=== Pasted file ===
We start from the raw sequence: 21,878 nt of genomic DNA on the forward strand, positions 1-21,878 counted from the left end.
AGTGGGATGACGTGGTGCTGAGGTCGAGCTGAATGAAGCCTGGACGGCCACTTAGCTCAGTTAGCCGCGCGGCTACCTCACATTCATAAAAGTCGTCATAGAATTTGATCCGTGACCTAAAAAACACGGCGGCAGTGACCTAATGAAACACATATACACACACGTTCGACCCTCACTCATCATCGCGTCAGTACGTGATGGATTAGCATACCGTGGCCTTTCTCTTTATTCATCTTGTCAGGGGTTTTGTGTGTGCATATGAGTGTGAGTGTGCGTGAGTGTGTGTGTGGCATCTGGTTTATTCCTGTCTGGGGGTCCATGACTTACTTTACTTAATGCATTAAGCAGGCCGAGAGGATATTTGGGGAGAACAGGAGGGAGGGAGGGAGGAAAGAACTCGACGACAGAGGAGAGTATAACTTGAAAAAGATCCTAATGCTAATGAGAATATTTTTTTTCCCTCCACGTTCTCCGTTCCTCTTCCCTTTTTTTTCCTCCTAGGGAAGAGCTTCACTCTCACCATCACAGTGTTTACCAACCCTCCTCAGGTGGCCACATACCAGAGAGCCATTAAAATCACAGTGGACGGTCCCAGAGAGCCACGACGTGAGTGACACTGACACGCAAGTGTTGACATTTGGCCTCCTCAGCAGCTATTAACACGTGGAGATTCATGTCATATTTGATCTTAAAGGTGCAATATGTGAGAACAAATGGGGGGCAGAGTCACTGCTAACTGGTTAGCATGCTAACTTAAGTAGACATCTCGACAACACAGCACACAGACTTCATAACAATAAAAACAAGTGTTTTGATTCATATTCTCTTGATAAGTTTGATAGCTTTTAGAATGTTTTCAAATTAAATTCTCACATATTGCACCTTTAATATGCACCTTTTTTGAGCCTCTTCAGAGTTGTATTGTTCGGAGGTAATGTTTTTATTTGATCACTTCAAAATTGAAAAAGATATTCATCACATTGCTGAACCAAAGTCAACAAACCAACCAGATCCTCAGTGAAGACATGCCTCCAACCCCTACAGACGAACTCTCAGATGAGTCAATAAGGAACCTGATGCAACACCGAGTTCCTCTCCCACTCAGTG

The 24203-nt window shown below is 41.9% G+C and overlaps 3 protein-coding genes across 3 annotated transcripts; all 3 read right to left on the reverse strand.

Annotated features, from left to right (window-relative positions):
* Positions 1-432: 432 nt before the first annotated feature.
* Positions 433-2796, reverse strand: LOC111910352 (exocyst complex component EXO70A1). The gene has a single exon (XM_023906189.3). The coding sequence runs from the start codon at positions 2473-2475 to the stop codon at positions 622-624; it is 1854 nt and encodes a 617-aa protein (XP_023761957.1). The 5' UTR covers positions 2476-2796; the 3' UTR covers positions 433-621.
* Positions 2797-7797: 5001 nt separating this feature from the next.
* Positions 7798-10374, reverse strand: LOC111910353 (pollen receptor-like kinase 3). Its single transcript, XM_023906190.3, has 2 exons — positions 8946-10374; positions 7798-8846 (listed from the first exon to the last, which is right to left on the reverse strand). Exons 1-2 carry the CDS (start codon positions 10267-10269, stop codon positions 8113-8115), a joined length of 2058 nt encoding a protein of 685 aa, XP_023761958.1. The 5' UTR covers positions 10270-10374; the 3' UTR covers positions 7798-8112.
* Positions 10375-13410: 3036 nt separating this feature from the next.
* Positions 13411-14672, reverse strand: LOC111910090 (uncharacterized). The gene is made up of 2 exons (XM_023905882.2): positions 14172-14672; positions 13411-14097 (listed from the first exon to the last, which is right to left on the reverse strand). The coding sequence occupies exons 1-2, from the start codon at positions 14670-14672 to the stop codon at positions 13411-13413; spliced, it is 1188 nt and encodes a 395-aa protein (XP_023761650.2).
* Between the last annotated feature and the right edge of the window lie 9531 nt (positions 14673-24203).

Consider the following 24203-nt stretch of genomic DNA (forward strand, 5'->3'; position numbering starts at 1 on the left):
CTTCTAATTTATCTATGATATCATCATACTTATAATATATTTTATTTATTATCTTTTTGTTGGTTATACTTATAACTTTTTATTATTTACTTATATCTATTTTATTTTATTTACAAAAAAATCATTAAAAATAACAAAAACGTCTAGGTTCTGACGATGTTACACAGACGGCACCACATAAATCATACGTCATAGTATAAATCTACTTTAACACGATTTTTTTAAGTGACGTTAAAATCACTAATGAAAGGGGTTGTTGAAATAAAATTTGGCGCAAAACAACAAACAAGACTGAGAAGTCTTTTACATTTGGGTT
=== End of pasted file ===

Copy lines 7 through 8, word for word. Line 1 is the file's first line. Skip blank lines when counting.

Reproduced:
* Positions 2797-7797: 5001 nt separating this feature from the next.
* Positions 7798-10374, reverse strand: LOC111910353 (pollen receptor-like kinase 3). Its single transcript, XM_023906190.3, has 2 exons — positions 8946-10374; positions 7798-8846 (listed from the first exon to the last, which is right to left on the reverse strand). Exons 1-2 carry the CDS (start codon positions 10267-10269, stop codon positions 8113-8115), a joined length of 2058 nt encoding a protein of 685 aa, XP_023761958.1. The 5' UTR covers positions 10270-10374; the 3' UTR covers positions 7798-8112.